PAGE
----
It usually falls into three main classes—porous-bodied pottery, stoneware, and porcelain. Raw clay is transformed into a porous pottery when it is heated to a temperature of about 500°C. This pottery, unlike sun-dried clay, retains a permanent shape and does not disintegrate in water. Stoneware is produced by raising the temperature, and porcelain is baked at still greater heat. In this process part of the clay becomes vitrified, or glassy, and the strength of the pottery is increased.
Methods of Production
Pottery is formed while clay is in its plastic form. Either a long piece of clay is coiled and then smoothed, or the clay is centered upon a potter's wheel (used in Egypt before 4000 BC) that spins the clay while it is being shaped by the hand, or thrown. Decoration may be incised, and the piece is allowed to dry to a state of leather hardness before firing it in a kiln. The type of finish, depending on the kind or number of glazes, dictates the total number of firings. When slip and graffito are used, they are applied before the first firing. There are two types of fires—reducing and oxidizing. The former removes oxygen while the latter, a smokeless fire, adds it. Reduction and oxidation change the color of the fired clay and gave early potters their palette of red, buff, and black.
Pottery is one of the most enduring materials known to humankind. In most places it is the oldest and most widespread art; primitive peoples the world over have fashioned pots and bowls of baked clay for their daily use. Prehistoric (sometimes Neolithic) remains of pottery, e.g., in Scandinavia, England, France, Italy, Greece, and North and South America, have proved of great importance in archaeology and have often supplied a means of dating and establishing an early chronology. Some of the oldest pottery has been found in Japan and China, dated to at least 16, 000 and 20, 000 years old respectively. Pottery has also been of value as historical and literary records; ancient Assyrian and Babylonian writings have been inscribed upon clay tablets. Simple geometric patterns in monochrome, polychrome, or incised work are common to pottery of prehistoric and primitive cultures.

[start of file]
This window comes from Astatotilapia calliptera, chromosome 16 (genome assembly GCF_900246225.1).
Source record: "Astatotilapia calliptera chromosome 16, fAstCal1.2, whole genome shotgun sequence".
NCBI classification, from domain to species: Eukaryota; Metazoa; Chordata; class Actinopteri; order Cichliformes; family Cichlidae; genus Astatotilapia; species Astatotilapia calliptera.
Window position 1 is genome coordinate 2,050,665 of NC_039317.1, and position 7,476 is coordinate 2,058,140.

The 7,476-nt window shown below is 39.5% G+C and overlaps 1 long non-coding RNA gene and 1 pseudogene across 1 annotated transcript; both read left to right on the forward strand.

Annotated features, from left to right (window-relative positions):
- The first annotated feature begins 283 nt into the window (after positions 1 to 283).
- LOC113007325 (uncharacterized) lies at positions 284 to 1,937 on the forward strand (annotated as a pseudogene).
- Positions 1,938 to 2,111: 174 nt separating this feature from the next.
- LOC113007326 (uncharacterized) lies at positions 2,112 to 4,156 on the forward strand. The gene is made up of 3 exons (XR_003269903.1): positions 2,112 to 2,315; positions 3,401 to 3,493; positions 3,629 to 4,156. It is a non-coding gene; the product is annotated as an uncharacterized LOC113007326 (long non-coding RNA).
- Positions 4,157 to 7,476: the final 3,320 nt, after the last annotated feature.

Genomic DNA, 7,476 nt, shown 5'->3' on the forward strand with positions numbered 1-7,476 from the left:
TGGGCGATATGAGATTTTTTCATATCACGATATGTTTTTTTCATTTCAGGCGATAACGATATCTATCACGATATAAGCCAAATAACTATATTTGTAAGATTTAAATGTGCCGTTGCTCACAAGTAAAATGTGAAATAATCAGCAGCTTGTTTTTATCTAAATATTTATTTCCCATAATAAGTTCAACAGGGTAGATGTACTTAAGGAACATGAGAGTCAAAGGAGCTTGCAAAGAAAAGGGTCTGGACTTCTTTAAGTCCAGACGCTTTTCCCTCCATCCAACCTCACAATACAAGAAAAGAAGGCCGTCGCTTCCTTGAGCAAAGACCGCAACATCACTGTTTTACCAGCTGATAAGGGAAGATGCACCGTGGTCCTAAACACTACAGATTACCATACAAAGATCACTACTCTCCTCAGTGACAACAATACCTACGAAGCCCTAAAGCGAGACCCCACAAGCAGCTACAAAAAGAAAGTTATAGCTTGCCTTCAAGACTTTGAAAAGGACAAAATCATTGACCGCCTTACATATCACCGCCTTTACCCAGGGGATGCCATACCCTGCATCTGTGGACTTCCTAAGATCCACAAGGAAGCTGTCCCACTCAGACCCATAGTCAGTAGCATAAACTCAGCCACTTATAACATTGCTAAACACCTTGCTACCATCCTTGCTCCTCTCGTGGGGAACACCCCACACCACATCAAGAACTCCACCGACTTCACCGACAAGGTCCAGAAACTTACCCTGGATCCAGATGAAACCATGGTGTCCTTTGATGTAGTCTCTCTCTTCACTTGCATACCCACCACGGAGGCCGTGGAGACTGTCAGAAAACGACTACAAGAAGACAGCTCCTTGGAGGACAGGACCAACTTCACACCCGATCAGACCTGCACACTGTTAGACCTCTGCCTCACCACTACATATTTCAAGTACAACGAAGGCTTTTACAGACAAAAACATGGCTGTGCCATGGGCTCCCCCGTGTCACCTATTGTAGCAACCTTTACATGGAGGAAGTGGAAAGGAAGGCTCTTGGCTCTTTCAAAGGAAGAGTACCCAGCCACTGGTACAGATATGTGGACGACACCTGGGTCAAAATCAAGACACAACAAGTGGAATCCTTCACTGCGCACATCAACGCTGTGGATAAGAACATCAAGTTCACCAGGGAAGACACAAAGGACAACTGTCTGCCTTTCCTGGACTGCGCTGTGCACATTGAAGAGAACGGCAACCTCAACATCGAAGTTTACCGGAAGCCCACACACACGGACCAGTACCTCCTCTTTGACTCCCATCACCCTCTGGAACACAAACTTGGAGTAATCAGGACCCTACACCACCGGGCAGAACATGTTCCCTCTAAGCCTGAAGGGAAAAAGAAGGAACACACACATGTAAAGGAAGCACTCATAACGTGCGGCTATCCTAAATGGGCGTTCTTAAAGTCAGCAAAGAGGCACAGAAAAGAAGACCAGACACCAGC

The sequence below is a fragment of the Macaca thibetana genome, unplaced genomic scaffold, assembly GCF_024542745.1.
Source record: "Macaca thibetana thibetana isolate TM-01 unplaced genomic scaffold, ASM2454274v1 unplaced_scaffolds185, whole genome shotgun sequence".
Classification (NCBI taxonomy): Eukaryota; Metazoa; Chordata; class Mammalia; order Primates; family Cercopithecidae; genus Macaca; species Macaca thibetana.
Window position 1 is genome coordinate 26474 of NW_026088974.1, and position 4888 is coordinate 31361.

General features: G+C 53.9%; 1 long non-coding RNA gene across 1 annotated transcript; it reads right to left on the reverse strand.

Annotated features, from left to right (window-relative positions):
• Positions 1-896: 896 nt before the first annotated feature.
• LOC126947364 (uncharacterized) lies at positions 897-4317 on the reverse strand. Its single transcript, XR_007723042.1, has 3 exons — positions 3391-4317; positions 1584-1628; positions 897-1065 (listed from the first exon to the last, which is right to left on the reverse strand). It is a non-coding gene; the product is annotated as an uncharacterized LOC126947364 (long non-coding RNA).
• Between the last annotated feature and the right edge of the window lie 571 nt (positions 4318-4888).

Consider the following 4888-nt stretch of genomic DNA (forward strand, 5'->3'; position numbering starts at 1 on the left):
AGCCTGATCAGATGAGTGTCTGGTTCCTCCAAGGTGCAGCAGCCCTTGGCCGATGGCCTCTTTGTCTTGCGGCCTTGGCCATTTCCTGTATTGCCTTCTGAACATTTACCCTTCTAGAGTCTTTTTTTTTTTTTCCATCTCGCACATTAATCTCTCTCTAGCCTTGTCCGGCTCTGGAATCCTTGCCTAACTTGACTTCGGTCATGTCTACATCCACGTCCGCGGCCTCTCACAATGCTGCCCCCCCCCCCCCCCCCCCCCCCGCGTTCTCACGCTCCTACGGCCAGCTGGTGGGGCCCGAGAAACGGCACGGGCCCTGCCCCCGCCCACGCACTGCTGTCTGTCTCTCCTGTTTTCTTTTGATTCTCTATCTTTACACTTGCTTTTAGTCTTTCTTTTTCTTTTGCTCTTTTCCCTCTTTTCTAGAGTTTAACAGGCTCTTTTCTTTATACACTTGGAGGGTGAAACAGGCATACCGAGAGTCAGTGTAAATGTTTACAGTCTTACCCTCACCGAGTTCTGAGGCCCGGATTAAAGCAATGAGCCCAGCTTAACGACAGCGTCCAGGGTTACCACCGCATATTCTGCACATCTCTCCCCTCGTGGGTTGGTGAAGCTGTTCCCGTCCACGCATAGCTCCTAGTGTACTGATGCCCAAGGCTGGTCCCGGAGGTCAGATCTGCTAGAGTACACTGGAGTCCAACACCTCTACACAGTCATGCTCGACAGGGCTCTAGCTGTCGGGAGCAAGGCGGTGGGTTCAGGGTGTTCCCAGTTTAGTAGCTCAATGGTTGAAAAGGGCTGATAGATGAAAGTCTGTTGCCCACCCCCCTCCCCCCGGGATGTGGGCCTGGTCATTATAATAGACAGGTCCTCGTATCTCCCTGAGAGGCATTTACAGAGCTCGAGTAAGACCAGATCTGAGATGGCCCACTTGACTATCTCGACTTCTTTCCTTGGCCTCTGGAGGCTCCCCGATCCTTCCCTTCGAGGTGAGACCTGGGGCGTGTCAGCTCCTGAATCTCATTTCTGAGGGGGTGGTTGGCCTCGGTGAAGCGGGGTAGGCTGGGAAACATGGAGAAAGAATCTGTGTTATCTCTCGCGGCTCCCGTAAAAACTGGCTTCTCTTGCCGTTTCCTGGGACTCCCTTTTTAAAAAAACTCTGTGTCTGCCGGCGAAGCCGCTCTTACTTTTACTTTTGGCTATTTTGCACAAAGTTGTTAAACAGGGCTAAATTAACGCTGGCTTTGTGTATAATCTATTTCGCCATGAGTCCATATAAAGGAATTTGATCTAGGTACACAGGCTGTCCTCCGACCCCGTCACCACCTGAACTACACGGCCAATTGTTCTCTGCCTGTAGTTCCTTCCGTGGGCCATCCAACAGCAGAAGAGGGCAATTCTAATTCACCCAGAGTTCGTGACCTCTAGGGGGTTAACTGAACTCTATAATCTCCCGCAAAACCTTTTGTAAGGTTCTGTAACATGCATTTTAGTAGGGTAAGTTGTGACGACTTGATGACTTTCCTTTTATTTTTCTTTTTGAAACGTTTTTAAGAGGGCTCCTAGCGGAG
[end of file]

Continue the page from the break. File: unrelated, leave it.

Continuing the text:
Pottery of the Ancient Mediterranean
By 1500 BC the use of glazes, such as the famous greens and blues, was known in Egypt. Especially noteworthy is the early Aegean pottery of the Minoan and Mycenaean periods with its curvilinear, painted decoration. In Assyria and Neo-Babylonia, painted and glazed bricks were in common use. The Ishtar gate in Babylon, with its ceramic reliefs, is an early example of the majolica technique.